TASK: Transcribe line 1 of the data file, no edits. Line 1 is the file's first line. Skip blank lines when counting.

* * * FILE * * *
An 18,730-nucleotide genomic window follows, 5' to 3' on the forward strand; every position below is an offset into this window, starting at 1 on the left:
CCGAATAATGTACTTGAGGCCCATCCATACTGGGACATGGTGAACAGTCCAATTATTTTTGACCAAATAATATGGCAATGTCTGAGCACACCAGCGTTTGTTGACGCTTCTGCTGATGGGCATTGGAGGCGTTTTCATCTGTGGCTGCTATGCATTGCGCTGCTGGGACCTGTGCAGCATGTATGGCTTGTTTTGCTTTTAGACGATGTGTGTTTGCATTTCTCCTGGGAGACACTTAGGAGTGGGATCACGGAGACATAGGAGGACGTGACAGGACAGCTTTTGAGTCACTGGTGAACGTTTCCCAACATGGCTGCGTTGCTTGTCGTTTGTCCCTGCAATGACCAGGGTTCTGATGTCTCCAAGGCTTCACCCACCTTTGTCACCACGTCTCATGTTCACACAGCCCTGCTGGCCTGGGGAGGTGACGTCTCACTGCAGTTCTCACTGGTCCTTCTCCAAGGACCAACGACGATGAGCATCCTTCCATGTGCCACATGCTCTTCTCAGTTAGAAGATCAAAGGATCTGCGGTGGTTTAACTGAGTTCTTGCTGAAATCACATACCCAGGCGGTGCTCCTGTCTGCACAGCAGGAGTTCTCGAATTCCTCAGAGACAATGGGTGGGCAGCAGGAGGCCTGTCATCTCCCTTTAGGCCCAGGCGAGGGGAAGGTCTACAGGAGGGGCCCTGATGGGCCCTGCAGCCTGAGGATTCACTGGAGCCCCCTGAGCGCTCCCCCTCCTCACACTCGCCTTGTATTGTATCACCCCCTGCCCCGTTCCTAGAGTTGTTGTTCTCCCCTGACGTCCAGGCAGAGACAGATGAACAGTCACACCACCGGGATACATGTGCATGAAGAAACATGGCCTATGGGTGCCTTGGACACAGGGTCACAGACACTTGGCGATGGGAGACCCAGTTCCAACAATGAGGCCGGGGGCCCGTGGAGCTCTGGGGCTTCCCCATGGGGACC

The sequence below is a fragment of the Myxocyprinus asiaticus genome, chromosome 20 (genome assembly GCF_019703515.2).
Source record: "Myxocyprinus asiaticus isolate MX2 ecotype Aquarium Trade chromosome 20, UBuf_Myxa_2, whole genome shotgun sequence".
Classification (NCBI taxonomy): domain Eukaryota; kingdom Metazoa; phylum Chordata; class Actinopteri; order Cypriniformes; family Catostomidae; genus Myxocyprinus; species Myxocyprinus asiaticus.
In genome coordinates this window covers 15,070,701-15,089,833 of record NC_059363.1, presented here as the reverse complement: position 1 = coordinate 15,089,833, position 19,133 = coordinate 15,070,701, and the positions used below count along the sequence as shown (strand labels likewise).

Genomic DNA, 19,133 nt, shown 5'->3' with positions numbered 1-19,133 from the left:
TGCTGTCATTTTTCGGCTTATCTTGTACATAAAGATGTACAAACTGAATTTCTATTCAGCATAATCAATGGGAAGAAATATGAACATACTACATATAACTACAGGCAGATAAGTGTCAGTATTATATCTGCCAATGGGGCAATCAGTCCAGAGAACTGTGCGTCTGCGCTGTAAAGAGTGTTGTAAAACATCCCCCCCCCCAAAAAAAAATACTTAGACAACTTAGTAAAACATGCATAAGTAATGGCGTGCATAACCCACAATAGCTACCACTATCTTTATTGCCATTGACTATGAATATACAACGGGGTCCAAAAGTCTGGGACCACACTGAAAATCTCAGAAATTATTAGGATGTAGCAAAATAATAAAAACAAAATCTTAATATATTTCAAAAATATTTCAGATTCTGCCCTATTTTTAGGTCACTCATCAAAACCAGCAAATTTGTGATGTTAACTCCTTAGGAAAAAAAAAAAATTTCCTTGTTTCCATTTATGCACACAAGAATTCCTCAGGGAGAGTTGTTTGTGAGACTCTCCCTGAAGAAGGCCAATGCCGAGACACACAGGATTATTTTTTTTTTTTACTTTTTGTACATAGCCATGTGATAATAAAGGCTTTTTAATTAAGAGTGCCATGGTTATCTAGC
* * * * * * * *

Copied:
An 18,730-nucleotide genomic window follows, 5' to 3' on the forward strand; every position below is an offset into this window, starting at 1 on the left: